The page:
Black Earth: The Holocaust as History and Warning
We have come to see the Holocaust as a factory of death, organised by bureaucrats. Yet by the time the gas chambers became operation more than a million European Jews were already dead: shot at close range over pits and ravines. They had been murdered in the lawless killing zones created by the German colonial war in the East, many on the fertile black earth that the Nazis believed would feed the German people. It comforts us to believe that the Holocaust was a unique event. But as Timothy Snyder shows, we have missed basic lessons of the history of the Holocaust, and some of our beliefs are frighteningly close to the ecological panic that Hitler expressed in the 1920s. As ideological and environmental challenges to the world order mount, our societies might be more vulnerable than we would like to think. Timothy Snyder's Bloodlands was an acclaimed exploration of what happened in eastern Europe between 1933 and 1945, when Nazi and Soviet policy brought death to some 14 million people. Black Earth is a deep exploration of the ideas and politics that enabled the worst of these policies, the Nazi extermination of the Jews. Its pioneering treatment of this unprecedented crime makes the Holocaust intelligible, and thus all the more terrifying.
A radical reframing of the Holocaust that challenges prevailing myths and draws disturbing parallels with the present
"In this unusual and innovative book, Timothy Snyder takes a fresh look at the intellectual origins of the Holocaust, placing Hitler's genocide firmly in the politics and diplomacy of 1930s Europe. Black Earth is required reading for anyone who cares about this difficult period of history" -- Anne Applebaum "Timothy Snyder's bold new approach to the Holocaust links Hitler's racial worldview to the destruction of states and the quest for land and food. This insight leads to thought-provoking and disturbing conclusions for today's world. Black Earth uses the recent past's terrible inhumanity to underline an urgent need to rethink our own future" -- Ian Kershaw "Part history, part political theory, Black Earth is a learned and challenging reinterpretation" -- Henry A. Kissinger "Black Earth is provocative, challenging, and an important addition to our understanding of the Holocaust. As he did in Bloodlands, Timothy Snyder makes us rethink those things we were sure we already knew" -- Deborah Lipstadt "Timothy Snyder's Black Earth is not only a powerful exposure of the horrors of the Holocaust but also a compelling dissection of the Holocaust's continuing threat" -- Zbigniew Brzezinski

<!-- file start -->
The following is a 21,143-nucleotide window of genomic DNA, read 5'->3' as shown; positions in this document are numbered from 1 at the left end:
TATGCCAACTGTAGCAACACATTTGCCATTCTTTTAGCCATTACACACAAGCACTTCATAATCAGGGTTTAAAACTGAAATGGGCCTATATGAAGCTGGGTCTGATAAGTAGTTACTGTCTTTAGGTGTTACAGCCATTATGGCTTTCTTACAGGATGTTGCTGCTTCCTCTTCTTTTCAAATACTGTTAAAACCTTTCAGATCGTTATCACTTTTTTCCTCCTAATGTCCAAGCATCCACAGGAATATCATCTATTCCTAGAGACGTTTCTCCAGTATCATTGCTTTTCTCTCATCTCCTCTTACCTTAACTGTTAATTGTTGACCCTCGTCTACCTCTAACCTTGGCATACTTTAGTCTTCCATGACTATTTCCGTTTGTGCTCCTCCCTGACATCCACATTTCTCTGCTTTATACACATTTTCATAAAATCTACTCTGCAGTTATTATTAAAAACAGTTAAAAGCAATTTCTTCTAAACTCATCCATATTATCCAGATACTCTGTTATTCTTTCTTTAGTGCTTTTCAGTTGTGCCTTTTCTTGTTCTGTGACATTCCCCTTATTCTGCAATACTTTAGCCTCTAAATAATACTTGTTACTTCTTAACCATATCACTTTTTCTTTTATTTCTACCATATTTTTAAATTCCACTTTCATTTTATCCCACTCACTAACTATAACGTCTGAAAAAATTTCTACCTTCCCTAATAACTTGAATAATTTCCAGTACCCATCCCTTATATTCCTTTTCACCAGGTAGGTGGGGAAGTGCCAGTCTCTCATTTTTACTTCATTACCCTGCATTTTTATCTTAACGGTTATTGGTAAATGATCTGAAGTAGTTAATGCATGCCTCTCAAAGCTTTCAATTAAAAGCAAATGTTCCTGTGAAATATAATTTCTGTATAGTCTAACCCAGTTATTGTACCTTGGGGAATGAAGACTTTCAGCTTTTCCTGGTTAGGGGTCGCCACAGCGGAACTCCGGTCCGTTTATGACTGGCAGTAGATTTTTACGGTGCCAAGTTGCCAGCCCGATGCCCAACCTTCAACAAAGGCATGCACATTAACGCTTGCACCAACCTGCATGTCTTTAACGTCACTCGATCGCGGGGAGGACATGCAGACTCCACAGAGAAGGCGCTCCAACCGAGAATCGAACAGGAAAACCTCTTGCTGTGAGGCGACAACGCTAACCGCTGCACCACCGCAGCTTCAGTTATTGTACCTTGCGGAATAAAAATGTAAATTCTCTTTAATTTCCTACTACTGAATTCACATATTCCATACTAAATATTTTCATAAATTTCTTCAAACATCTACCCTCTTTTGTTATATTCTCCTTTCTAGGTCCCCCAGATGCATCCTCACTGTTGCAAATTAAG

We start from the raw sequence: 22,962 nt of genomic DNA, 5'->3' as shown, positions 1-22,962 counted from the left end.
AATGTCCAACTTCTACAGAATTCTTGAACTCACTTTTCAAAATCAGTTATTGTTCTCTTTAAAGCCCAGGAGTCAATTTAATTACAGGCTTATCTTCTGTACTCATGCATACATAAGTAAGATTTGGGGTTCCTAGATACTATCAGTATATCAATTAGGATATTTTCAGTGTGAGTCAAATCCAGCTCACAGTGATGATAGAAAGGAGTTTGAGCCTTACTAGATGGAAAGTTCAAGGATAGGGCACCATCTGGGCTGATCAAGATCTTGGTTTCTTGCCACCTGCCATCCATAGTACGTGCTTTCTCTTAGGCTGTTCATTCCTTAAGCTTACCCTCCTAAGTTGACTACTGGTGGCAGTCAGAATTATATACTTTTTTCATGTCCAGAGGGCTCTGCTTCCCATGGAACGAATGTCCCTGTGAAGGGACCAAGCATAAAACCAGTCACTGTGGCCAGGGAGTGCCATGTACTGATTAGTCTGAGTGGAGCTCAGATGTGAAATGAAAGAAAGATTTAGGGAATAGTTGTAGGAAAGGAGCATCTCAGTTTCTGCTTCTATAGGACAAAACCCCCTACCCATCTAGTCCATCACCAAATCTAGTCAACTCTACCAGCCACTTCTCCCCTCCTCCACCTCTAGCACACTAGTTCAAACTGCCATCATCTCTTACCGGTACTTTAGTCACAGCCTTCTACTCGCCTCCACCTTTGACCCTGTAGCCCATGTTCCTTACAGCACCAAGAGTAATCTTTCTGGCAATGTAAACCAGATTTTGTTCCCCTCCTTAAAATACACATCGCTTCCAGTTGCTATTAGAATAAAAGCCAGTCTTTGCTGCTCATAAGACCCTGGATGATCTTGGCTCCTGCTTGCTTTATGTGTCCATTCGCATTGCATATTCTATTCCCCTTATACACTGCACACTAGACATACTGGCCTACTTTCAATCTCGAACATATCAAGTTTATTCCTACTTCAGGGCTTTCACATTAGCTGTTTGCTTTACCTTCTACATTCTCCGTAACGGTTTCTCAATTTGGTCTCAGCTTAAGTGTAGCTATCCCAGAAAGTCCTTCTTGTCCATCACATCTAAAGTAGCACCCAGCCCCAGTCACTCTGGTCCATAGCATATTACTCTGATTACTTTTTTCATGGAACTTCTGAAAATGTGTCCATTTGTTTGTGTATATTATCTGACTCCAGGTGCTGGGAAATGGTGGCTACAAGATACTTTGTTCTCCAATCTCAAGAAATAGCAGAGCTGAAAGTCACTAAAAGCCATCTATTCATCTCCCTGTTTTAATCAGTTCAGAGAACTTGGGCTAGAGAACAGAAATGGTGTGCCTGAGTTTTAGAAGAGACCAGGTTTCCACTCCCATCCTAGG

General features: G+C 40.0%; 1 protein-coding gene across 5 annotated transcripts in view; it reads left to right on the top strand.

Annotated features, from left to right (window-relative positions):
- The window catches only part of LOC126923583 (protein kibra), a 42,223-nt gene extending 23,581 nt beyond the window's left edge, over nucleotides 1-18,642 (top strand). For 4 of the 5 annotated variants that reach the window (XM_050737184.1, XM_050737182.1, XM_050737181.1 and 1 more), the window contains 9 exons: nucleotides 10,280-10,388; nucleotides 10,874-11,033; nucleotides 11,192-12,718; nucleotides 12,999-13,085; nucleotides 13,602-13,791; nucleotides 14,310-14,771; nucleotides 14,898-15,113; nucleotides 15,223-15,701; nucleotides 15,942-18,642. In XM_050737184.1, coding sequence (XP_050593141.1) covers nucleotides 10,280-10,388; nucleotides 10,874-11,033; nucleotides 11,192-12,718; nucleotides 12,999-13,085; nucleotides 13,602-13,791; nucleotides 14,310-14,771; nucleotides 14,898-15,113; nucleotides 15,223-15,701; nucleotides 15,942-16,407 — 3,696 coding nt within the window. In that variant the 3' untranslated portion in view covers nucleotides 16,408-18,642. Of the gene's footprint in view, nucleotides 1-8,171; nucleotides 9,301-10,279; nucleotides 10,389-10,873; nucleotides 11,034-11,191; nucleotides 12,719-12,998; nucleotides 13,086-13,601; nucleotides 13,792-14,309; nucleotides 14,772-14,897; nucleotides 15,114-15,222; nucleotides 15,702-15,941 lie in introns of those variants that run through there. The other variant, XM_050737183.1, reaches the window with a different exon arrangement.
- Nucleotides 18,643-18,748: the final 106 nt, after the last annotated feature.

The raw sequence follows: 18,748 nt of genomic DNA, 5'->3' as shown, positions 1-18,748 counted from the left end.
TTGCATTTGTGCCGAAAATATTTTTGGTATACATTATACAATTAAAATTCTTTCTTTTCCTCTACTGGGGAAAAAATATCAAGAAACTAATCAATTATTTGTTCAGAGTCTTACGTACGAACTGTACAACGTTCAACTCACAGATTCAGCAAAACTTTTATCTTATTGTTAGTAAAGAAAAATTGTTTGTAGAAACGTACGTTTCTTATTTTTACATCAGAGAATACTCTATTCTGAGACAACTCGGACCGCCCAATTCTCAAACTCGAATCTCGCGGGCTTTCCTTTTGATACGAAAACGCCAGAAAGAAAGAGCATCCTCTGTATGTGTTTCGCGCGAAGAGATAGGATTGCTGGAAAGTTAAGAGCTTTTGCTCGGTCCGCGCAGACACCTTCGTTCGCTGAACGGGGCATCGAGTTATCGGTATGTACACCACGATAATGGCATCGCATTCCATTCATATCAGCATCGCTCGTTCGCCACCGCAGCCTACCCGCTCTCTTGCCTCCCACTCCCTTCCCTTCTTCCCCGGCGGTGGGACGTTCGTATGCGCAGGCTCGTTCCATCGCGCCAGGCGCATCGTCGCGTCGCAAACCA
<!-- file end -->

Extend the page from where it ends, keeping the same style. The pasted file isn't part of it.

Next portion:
Timothy Snyder is the Housum Professor of History at Yale University. He is the author of Bloodlands, which received the Hannah Arendt Prize, the Leipzig Book Prize for European Understanding and the literature award of the American Academy of Arts and Letters. Snyder is a frequent contributor to The New York Review of Books and the Times Literary Supplement and a former contributing editor at The New Republic. He is a member of the Committee on Conscience of the United States Holocaust Memorial Museum, a permanent fellow of the Institute for Human Sciences, and sits on the advisory council of the Yivo Institute for Jewish Research.